Ranking of Irish Universities (and Economics Departments)

Rankings are funny things. Economists love them. There are rankings by department, by citation, and by subdiscipline. My favourite one is the top dead economist. You’d think it would be Adam Smith, but no.

Some people even rank their rankings.

There are even rankings of business schools, academics, and celebrity economists in Ireland, thanks to Richard Tol and colleagues. The rankings aren’t without controversy. In particular, some see ranking as academic bureaucracy and nothing more, others (like frequent IrishEconomy poster Ernie Ball) point to the perverse incentives such rankings produce in academic life, as well as other serious issues. Ferdinand Von Prondzynski summarises the arguments well here. Here is another particularly harsh assessment of these rankings.

Today’s university rankings show two Irish universities and economics departments in a particularly good light. TCD and UCD come out really well in several areas. Other universities, including mine, don’t feature as prominently at all. Brian Lucey has done the spade work on his blog going through the report, and I reproduce his summary below the fold. Some remarkable findings in there–TCD mathematics is 15th in the world, TCD psychology is top 50, for example–as well as the news that UCD and TCD economics departments are both in the top 50 100 (ht Enda H). Well done to them.

I’m particularly interested in commenters’ reactions to this latest report, and what it might mean for universities in Ireland that a. don’t make the cut in terms of rankings, and b. those that do. Rather than rehashing the tired “rankings-good/rankings-bad” argument, let’s focus, if we can, on what these rankings imply for the funding each university receives by subject area, in the light of the Hunt Report and it’s eventual implementation.  Should resources flow disproportionately to the ‘winners’–TCD and UCD–or alternatively to other universities to bring up capacity? Should all universities do everything, or should there be partitions by subject area? Should UCD’s mathematics department, to pick an example at random, give up and go home, given than TCD’s is so obviously world class? Take a look at the summary below to begin.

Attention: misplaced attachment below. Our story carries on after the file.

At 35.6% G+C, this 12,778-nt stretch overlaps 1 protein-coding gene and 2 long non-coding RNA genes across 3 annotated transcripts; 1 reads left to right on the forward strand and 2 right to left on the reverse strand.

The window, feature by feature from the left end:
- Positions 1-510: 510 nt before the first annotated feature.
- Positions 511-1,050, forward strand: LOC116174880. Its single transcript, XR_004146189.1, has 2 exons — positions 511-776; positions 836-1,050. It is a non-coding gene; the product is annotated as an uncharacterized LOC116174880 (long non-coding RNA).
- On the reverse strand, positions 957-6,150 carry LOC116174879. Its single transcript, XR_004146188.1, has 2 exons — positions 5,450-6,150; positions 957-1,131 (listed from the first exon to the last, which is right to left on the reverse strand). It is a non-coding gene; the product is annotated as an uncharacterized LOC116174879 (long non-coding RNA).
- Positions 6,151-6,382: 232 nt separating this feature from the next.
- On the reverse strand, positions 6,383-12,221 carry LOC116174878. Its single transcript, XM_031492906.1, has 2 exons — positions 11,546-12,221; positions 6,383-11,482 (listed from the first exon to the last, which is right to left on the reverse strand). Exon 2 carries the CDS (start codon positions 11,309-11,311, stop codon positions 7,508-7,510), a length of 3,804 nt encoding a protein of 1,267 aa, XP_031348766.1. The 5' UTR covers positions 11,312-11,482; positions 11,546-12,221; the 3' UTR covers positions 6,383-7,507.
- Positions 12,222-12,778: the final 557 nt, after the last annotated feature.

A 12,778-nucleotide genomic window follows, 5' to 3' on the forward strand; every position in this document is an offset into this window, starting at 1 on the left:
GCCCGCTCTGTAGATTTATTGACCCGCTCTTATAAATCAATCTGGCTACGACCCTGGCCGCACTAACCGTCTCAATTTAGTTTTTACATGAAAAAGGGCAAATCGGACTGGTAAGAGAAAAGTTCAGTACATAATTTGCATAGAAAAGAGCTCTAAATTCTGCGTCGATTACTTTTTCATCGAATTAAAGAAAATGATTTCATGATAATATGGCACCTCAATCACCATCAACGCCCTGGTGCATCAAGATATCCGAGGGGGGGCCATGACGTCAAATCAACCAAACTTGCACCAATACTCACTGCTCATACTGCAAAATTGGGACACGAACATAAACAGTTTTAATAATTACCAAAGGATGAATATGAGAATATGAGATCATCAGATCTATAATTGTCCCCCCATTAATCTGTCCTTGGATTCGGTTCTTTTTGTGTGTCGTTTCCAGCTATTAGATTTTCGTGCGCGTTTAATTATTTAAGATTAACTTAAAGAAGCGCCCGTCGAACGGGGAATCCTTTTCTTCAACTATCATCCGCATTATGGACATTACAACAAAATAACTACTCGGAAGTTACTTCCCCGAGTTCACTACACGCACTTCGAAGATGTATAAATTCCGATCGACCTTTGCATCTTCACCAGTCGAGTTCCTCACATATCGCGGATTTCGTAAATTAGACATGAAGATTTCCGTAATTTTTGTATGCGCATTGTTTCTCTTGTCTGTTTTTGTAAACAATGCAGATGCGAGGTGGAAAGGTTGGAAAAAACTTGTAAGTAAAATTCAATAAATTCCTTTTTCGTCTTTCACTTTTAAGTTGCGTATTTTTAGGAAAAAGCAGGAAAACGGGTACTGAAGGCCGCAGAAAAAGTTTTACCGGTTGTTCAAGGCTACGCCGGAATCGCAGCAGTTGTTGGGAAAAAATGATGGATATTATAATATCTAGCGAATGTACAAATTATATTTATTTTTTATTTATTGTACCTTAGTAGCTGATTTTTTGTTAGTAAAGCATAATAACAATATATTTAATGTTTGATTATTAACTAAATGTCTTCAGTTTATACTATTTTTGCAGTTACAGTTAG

Preliminary Census Results Analysed

Three related posts readers of this blog should be interested in.

First, IrelandafterNama show and describe the geographic variation we see within the preliminary Census results (which are here; initial comments on this blog with hat-tipping to JtO here).

Second, the ever-excellent NAMAWineLake gets sociological on us in a fascinating post on growth of household sizes and why we need an extra 17,000 houses a year.

Third, Seamus Coffey thinks about what an extra 100,000 people means for our economic indicators.

Currency (Mis)Pricing: An appreciation

The pre-2007 Irishman abroad in Europe had a little swagger to him. He thought his economy was a Tiger. When abroad in Europe, he spent like crazy, and generally annoyed his European counterparts with his brash ways. (Of course I’m not thinking of anyone in particular). The reverse is happening at the moment. We’re humble little chappies. My French and German friends are sending me emails with pictures of the Book of Kells saying ‘please take care of our investment’ and ‘are you enjoying your bailout?’ and ‘we’re still waiting for the thank you card’.

They’ll be waiting a while longer. When I say our European friends should be thanking us, they assume it’s a throwback to the hubris of pre-2007 Ireland or something to do with keeping eyes off the balance sheets of German and French banks. It’s not, and here’s just one reason why.